Innovate & Challenge Fate

The Ontario Stem Cell Initiative (OSCI) is a virtual network of over 135 stem cell and regenerative medicine research programs across nine centres in Ontario, including stem cell biologists, biomedical engineers and translational clinicians. OSCI provides a direct portal to stem cell activities all over Ontario, informing and engaging research partners, industry, government, funding agencies, and the international scientific community. OSCI's origins began in 2008 with the Toronto Stem Cell Initiative and officially launched as a Provincial initiative on June 14, 2011. OSCI's slogan, Innovate & Challenge Fate, encompasses the work of its scientists who are challenging cell and disease fate through their innovative work.

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Stem Cell News

Sep/11/14
Combining antibodies, iron nanoparticles and magnets steers stem cells to injured organs.

[EurekAlert] Researchers at the Cedars-Sinai Heart Institute infused antibody-studded iron nanoparticles into the bloodstream to treat heart attack damage. The combined nanoparticle enabled precise localization of the body's own stem cells to the injured heart muscle. Read more...

Sep/11/14
OSCI Stem Cell Rounds: Oct 1 @ 4:00 pm with Eva Szabo, McMaster University

[OSCI] Join us Wednesday, October 1st for Eva Szabo (Assistant Professor, McMaster University) who will be speaking on, "The role of adipose tissue-derived stem cells in pathophysiology of obesity." Rounds will take place from 4:00-5:00 pm, join us in Toronto in the Red Room, 2nd floor, Donnelly Centre, 160 College, University of Toronto or via webcast (link will be live at time and date of event).

Sep/10/14
OSCI PI, Andras Nagy (Mount Sinai), honoured by Royal Society of Canada

[Mount Sinai] OSCI PI, Andras Nagy honoured by Royal Society of Canada for his pioneering work in stem cells. Read more...

Dr. Nagy, one of the few scientists to receive this year's prestigious honour, established Canada's first human embryonic stem cell lines and also discovered a new method to create pluripotent stem cells (cells that can develop into most other cell types) without risk of disrupting healthy genes. He and his team have developed a broad spectrum of genomic technologies now used around the world. - See more at: http://www.mountsinai.on.ca/about_us/news/2014-news/pioneering-stem-cell...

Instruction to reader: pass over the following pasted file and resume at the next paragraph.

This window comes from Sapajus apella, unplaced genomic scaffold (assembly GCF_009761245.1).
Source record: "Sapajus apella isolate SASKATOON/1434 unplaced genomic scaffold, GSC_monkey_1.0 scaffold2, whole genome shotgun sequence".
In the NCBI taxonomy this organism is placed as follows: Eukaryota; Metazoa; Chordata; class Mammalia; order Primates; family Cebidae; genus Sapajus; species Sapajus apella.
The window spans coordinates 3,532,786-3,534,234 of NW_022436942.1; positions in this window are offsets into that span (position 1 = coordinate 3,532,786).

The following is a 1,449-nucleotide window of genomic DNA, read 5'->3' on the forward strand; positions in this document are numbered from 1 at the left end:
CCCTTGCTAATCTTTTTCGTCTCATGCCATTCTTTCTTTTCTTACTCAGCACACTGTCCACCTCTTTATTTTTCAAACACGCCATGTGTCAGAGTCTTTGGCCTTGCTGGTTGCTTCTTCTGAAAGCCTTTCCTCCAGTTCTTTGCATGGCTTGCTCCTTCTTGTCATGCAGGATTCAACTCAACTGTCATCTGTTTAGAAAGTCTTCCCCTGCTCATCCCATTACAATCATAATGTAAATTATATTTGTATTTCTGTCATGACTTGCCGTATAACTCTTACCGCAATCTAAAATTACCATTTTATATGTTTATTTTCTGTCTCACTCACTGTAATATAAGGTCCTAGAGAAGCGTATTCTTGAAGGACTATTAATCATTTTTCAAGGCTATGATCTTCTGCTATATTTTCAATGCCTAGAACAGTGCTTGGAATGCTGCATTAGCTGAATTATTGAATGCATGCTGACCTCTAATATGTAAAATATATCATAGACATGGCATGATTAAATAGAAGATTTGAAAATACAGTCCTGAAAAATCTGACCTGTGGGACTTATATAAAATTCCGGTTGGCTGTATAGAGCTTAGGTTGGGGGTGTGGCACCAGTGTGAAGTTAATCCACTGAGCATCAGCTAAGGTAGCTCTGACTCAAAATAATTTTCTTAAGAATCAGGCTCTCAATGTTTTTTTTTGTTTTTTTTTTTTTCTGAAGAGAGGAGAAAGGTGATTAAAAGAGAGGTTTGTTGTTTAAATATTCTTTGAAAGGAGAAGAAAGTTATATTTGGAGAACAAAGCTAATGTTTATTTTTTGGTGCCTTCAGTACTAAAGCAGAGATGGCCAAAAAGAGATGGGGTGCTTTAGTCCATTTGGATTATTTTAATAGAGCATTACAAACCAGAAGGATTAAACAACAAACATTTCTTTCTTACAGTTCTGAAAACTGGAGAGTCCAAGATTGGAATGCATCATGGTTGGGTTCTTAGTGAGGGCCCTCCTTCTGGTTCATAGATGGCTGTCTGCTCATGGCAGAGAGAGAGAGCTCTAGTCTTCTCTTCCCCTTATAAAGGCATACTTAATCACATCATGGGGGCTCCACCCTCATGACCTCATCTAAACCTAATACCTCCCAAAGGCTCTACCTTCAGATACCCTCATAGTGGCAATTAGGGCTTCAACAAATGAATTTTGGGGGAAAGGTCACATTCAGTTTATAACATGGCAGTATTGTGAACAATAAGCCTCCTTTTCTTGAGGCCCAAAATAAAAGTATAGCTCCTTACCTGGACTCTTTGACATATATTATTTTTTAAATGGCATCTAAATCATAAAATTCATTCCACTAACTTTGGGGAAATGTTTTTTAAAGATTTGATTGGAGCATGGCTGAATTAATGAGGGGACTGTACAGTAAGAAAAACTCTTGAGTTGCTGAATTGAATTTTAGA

Dr. Nagy, one of the few scientists to receive this year's prestigious honour, established Canada's first human embryonic stem cell lines and also discovered a new method to create pluripotent stem cells (cells that can develop into most other cell types) without risk of disrupting healthy genes. He and his team have developed a broad spectrum of genomic technologies now used around the world. - See more at: http://www.mountsinai.on.ca/about_us/news/2014-news/pioneering-stem-cell...
Dr. Andras Nagy, Senior Investigator at Mount Sinai Hospital’s Lunenfeld-Tanenbaum Research Institute, has been elected to the Royal Society of Canada for his fundamental contributions in the field of stem cell biology and regenerative medicine. - See more at: http://www.mountsinai.on.ca/about_us/news/2014-news/pioneering-stem-cell...
Dr. Andras Nagy, Senior Investigator at Mount Sinai Hospital’s Lunenfeld-Tanenbaum Research Institute, has been elected to the Royal Society of Canada for his fundamental contributions in the field of stem cell biology and regenerative medicine. - See more at: http://www.mountsinai.on.ca/about_us/news/2014-news/pioneering-stem-cell...
Dr. Andras Nagy, Senior Investigator at Mount Sinai Hospital’s Lunenfeld-Tanenbaum Research Institute, has been elected to the Royal Society of Canada for his fundamental contributions in the field of stem cell biology and regenerative medicine. - See more at: http://www.mountsinai.on.ca/about_us/news/2014-news/pioneering-stem-cell...
Sep/08/14
Ottawa's Michael Rudnicki (OHRI) hints at muscle growth for elderly.

[Ottawa Citizen] Human muscles lose a lot as they age, but new research from the Ottawa Hospital Research Institute has found it’s not the muscle cells that are to blame. It’s a case of bad instructions — chemical messages to these cells. Read more...

 

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